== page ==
Monday, 16 April 2012

N is for Nottingham Castle, Nottinghamshire

Nottingham has always had a turbulent history – the Romans ignored the hamlet, which the Anglo-Saxons later (AD 600) called Snot or Snotta (after a Saxon chieftain).
Art at the Castle

However when the Vikings invaded (867AD) and captured the town it became one of the Five Burghs (fortified towns) of The Danelaw, being called Nottingham.


Nottingham Castle - the Gate House, showing medieval
architecture of the bridge and lower towers, with the
Victorian renovation of the upper towers and Gate House

The Normans erected a Castle and for some unknown reason there was a continuous feud between the Saxon townspeople and the Normans: crystallised in the legend of Robin Hood with his merry men, who used nearby Sherwood Forest as their base.


The turbulence continued over the centuries resulting in a great deal of ruin to the Castle itself, and to the textile machinery inventions that subsequently occurred in the town.


Salt Glaze Jug 19th century - pottery stoneware
The Museum and Art Gallery are now housed in what remains of the Castle, which was restored and adapted for these purposes in 1878, then modernised over time.


The Castle Museum contains a large collection of hand-made and machine-made lace (for which the town is known), Elizabethan and Jacobean embroideries; there is an art gallery, a ceramics section including Nottingham 18th century stoneware and Wedgwood pieces.



The Major Oak - said to be Robin Hood's
shelter in the heart of Sherwood Forest;
it is thought to be 800 - 1,000 years old


Beneath the Castle a labyrinth of man-made caves and tunnels continue to tell the turbulent story of the time of the Crusades at this historic site ... time for a beer at the “Ye Olde Trip to Jerusalem” part of a tour ... taking advantage of the Castle’s history or legend!?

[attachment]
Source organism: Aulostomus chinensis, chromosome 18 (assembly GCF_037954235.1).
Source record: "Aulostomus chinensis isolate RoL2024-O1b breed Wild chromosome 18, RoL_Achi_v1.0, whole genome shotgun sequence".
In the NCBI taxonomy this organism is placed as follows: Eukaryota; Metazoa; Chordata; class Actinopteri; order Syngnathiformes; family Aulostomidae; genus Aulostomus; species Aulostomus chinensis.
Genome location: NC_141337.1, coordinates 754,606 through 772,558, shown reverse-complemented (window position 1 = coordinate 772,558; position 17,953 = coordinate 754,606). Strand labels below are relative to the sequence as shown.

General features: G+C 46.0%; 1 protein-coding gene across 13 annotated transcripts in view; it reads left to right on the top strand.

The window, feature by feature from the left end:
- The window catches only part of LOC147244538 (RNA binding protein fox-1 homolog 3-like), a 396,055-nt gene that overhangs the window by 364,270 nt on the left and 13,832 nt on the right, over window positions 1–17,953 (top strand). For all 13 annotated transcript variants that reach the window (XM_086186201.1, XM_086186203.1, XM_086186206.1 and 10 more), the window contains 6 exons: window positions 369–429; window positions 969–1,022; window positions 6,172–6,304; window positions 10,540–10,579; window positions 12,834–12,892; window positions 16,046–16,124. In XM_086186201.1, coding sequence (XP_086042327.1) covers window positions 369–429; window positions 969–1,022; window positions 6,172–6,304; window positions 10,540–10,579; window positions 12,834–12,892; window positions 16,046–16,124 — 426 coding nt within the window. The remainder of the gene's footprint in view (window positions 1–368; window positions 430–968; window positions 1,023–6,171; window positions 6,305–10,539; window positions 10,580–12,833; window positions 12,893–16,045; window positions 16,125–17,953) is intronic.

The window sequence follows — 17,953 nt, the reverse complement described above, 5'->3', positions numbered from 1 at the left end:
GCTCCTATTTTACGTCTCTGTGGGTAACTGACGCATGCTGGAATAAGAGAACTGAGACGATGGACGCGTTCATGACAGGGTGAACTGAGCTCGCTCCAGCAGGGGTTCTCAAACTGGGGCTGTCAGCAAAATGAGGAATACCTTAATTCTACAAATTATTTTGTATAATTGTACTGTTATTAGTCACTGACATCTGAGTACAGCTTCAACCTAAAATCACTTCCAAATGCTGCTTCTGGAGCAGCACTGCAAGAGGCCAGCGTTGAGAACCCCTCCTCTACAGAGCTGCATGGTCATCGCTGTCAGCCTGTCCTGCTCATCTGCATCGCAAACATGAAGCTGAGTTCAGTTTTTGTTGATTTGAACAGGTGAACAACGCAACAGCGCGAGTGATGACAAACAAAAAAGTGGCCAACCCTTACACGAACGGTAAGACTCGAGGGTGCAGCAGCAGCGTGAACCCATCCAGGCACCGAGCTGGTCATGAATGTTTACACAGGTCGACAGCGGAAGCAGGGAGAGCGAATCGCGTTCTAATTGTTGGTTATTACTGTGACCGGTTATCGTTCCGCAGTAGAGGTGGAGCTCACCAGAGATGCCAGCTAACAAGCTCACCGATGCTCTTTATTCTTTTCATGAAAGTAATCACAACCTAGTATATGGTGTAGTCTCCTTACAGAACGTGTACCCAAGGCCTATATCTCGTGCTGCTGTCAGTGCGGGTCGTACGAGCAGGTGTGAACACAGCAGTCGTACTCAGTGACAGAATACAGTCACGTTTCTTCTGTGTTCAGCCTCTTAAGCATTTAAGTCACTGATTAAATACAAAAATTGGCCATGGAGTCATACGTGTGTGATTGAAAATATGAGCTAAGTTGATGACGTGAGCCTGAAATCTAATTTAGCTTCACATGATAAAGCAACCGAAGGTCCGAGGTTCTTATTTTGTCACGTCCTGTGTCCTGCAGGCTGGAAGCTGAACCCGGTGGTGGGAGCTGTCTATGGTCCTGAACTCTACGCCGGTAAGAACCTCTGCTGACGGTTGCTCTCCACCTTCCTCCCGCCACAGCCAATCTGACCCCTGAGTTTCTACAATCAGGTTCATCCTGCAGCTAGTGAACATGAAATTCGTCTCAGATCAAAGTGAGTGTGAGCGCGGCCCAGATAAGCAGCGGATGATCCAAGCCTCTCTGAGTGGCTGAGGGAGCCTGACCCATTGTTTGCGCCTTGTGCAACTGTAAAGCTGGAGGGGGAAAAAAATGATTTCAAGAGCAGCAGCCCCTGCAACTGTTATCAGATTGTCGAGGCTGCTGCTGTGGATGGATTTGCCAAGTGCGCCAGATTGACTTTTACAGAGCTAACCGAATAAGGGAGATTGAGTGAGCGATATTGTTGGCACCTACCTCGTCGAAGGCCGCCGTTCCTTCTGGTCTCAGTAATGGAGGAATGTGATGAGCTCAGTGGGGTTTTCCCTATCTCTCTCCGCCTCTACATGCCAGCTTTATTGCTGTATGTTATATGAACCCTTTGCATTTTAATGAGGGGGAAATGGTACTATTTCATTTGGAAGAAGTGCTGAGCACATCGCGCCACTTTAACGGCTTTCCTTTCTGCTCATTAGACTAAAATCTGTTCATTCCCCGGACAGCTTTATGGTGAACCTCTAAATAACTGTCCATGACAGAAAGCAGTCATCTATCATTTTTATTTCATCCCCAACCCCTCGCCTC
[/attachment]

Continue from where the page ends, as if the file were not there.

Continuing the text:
Ye Olde Trip to Jerusalem pub -
built into the sandstone cliffs
beneath the castle; at the back of
which is an ancient brewery




That is N for Nottingham Castle – a nod to the past, but for which the Museum and Art Gallery make the castle a worthy contender ... part of the ABC series Aspects of British Castles

Bob Scotney’s castle on Saturday was  Muncaster Castle, Cumbria

Snap - Bob and I have finally posted about the same castle!  He has more history in his post.

Hilary Melton-Butcher
Positive Letters Inspirational Stories

44 comments:

Bob Scotney said...

I suppose it had to happen Hliary. We still managed to be sufficiently different with the way we treated the Castle. I nearly had the same photo of the gatehouse. Glad you included the Major Oak.

Old Kitty said...

Oh wow!! Look at that mighty marvelous oak!! It's a true wonder - it's lovely!

Ye Olde Trip to Jerusalem pub sounds like my kind of place! Hoorah for Nottingham Castle and the museum and art gallery! Take care
x

juliet said...